Screen Shots

Click for full-sized images.



Using A Font Reader With Netscape Navigator

When you use a font rendering system such as NJWin with Netscape Navigator (or any browser), the process may not be not fully automatic. Unless the page is specifically tagged to force your browser to use a Japanese encoding method, you will still have to make some adjustments to the setting called "document Encoding" in order to have the page lay out properly. It's a pain, but you may have to adjust this several times a session, sometimes even on different pages within the same site. If you don't, tables and other advanced formatting devices won't work, and the page will still be only marginally readable. Fortunately, this is easy. Just get used to going to OPTIONS | DOCUMENT ENCODING and selecting "Japanese (Shift-JIS)" or "Japanese (Auto-Detect)". Upon occasion you'll also find pages encoded in EUC Japanese. "Auto-Detect" works properly in most cases, whatever the Japanese encoding, but you'll see for yourself. One other note about order: you should execute your font reader first, then adjust document encoding. If you close the reader and reopen it, repeat the procedure.

Reading Japanese on Other Platforms

Mac Users

Apple has supported its many Japanese users rather well over the years (Japanese users constitute the Mac's largest single market share). If you're using a Mac Operating System version lower than 8.5, your options in this area are pretty much limited to switching to Macintosh Japanese System or using the Japanese Language Kit, but this will enable you to do everything you need to quite easily.

MANIFORM uses both the Mac and Win95 platforms. We have found the Japanese Language Kit with US English MacOS to be fairly flawless, although it is might become weirdly unfriendly with certain (mostly communications) programs, and may sometimes, not often, be at the root of lock-ups when connected to an external network. It is still a lighter-weight solution and more compatible with Western hard- and software than the Japanese MacOS. The input is smoother than ATOK, and the output is professional. The JLK costs between $125 ~ $150.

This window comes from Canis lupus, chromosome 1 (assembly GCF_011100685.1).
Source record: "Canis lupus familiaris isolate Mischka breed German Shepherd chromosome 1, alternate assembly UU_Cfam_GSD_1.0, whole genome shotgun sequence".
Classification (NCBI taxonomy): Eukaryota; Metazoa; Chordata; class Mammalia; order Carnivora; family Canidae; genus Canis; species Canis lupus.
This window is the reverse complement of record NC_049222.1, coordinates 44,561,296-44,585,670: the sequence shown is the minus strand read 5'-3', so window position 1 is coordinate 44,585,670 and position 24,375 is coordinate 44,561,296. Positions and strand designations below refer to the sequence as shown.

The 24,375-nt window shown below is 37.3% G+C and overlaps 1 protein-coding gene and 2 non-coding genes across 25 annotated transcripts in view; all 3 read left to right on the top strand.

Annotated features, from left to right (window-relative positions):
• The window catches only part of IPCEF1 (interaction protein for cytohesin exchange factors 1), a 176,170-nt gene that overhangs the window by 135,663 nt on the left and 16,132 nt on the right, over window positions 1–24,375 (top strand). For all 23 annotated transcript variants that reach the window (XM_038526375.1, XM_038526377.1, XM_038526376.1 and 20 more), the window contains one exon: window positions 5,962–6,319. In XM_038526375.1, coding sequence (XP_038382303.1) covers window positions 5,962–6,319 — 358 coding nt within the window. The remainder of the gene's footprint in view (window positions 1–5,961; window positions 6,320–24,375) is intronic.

Outstanding News If You Use Mac OS 8.5 or Higher

Some time ago we received correspondence from Mr. Robert Valencia, residing in Japan.

Mr. Valencia explained that:

"For a US system (and presumably others) WorldScript I and II with basic fonts and some input systems are available as an optional install in Mac OS 8.5, it's the option called "Multilingual Internet Access". Chinese (Simplified and Traditional), Korean, and Japanese are among the languages supported.

So, if the reader is only interested in reading Japanese on a Western OS, she can choose a Custom Installation of Multilingual Internet Access and select only the software 'for the Japanese language' -- this adds the two Osaka fonts, WorldScript II extension and the Japanese resources (scripts and keyboards) for using them. This package only adds 5.5 MB to the hard drive. A full romaji-style input system, like that sold with Apple's JLK, is not installed."

Even better...Apple's newest OS versions actually include full functioning versions of the language kits, including the means to input characters.


A while back we came across what appears to be an excellent web surfing solution for Mac users that does not require the installation of any language kit. From the description it appears to work almost exactly like NJWin above. The application, called "ELIXER" had a home page, but that seems to have vanished. A search turned up this page with ELIXER and a number of other useful tools.

The site this is on is very much worth viewing. It has an entire section on the Japanese Language kit and it was put together by Mr. Funado Yoichi. You can jump to his main page here.

Windows NT

Matthew A. Davis wrote to tell us that Microsoft has made Japanese language capability much easier with Windows NT. Apparently they've chosen to include language tools right on their OS installation disk, much as Apple did with OS 9, some time ago (who would have thought that Windows™ would get an idea for its OS from Apple? Imagine!)

He writes:

The Windows NT CD includes a directory called "langpack" - just browse to that directory, right-click on Japanese.inf, and select "Install". In Netscape you have to go to your font options and select MS Mincho as the font for Japanese encoding. When you come to a page with Japanese text, use the View menu to set the character encoding to Japanese.